Member educators at James Campbell High School in Ewa Beach pay tribute to HSTA President Corey Rosenlee, who taught social studies there for nine years before taking the helm of HSTA. His colleagues reflect on his impact as a leader at the school and across the state.
Christine Russo, science teacher and former HSTA teacher lobbyist:
“Long before Corey was elected president of the Hawaii State Teachers Association, he was out in front of issues facing our keiki and teachers. Prior to becoming a certified teacher, I worked as a substitute teacher and often subbed at Campbell High. I recognized Corey immediately from seeing him regularly on the local news, fighting for such issues as cooling our classrooms. When I was hired full-time, I experienced first-hand the challenges of teaching in a sweltering hot classroom. My students fought over fans, or were too drained to keep their heads up for the day’s lesson. Eight years later, we’ve made great progress in cooling classrooms across the state, including 100-percent of our classrooms at JCHS. This is most certainly a result of Corey’s advocacy in bringing this issue to the attention of policymakers.
After being elected HSTA president in 2015, Corey continued to fiercely advocate for students and teachers. In 2017, he led a march to the state Capitol, where thousands of teachers filled the Capitol rotunda in a sea of red demanding competitive pay. Shortly thereafter, HSTA negotiated the 2017–21 contract, which included a nearly 14-percent pay hike over four years.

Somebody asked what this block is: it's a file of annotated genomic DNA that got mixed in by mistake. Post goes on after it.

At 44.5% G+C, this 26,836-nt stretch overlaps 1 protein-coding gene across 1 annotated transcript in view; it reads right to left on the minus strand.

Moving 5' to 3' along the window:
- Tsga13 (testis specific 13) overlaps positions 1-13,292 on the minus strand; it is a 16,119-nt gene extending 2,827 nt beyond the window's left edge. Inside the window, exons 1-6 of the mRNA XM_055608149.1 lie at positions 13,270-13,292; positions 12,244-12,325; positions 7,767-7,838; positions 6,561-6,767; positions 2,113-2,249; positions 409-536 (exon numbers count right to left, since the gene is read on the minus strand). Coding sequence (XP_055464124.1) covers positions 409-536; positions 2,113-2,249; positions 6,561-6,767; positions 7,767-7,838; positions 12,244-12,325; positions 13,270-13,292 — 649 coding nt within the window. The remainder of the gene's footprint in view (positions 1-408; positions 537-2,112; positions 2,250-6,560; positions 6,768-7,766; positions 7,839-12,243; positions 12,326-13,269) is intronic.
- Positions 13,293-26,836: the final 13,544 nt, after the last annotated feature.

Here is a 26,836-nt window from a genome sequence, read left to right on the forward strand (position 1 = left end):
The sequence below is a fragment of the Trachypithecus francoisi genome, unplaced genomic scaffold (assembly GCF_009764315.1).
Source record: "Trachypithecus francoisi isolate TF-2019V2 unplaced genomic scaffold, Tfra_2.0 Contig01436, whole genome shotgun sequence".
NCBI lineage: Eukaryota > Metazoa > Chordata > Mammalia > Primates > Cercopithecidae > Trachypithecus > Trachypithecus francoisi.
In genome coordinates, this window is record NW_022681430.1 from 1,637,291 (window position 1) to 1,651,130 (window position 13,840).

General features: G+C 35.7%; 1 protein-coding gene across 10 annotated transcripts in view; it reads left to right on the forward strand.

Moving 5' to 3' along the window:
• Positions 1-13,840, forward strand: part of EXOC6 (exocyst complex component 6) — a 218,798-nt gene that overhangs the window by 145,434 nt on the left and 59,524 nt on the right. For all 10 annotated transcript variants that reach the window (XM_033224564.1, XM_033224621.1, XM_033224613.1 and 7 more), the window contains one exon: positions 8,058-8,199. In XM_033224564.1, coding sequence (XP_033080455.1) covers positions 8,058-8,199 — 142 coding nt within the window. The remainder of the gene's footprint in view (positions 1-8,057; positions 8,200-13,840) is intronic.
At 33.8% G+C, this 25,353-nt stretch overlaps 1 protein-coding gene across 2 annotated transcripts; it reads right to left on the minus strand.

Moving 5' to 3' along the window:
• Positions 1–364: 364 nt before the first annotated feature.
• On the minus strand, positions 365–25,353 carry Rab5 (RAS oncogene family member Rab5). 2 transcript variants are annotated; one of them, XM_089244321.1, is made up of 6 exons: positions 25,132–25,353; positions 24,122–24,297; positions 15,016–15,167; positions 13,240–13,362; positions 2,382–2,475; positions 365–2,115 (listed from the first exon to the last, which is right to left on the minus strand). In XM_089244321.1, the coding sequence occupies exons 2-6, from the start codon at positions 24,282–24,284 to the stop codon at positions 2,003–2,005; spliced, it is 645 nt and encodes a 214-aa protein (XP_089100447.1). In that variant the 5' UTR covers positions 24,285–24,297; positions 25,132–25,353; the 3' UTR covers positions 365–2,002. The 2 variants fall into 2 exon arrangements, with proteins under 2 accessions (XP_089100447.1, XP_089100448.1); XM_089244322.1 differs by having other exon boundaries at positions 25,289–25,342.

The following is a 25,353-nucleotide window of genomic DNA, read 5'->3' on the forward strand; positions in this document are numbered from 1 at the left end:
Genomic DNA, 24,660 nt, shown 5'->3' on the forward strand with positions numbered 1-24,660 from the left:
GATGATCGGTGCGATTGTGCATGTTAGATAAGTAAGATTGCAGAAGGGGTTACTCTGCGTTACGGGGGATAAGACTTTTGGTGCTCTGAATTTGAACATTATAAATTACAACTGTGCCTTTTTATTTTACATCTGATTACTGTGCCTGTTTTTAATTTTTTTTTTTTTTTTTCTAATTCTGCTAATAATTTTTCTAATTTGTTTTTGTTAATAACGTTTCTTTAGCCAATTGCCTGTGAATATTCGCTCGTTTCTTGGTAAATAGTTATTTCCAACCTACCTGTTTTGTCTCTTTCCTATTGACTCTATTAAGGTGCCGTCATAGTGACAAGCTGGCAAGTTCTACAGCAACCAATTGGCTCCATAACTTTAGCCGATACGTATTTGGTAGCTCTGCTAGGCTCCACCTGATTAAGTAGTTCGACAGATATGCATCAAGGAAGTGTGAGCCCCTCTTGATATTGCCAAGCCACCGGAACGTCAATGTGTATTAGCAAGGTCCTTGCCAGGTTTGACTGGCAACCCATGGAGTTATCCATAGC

Over the next several years, Corey continued to advocate for increased funding and support for public education and educators, including a multifaceted, solution-oriented approach to end Hawaii’s teacher shortage crisis. This HSTA initiative started to make promising gains for educators until the coronavirus pandemic triggered a statewide lockdown in March 2020.
Though the pandemic caused chaos and confusion, Corey kept us updated and informed through public live streams of briefings and news conferences. He explained our ever-changing working conditions and the steps HSTA took to ensure the safety and well-being of our teachers and keiki.
As the pandemic progressed and economic fallout ensued, Corey fiercely fought against proposed furloughs and pay cuts that would have further eroded our teacher workforce and deepened the teacher shortage crisis in our state. Corey’s leadership allowed our union to accomplish great things. He inspires teachers and moves us to action.
Corey, we at James Campbell High School, and schools across the state, thank you for all you have done for us over the past six years. While we are sorry to see you go, we can’t wait to see what you’ll accomplish next. For now, we look forward to seeing you back in action in the classroom here as JCHS.”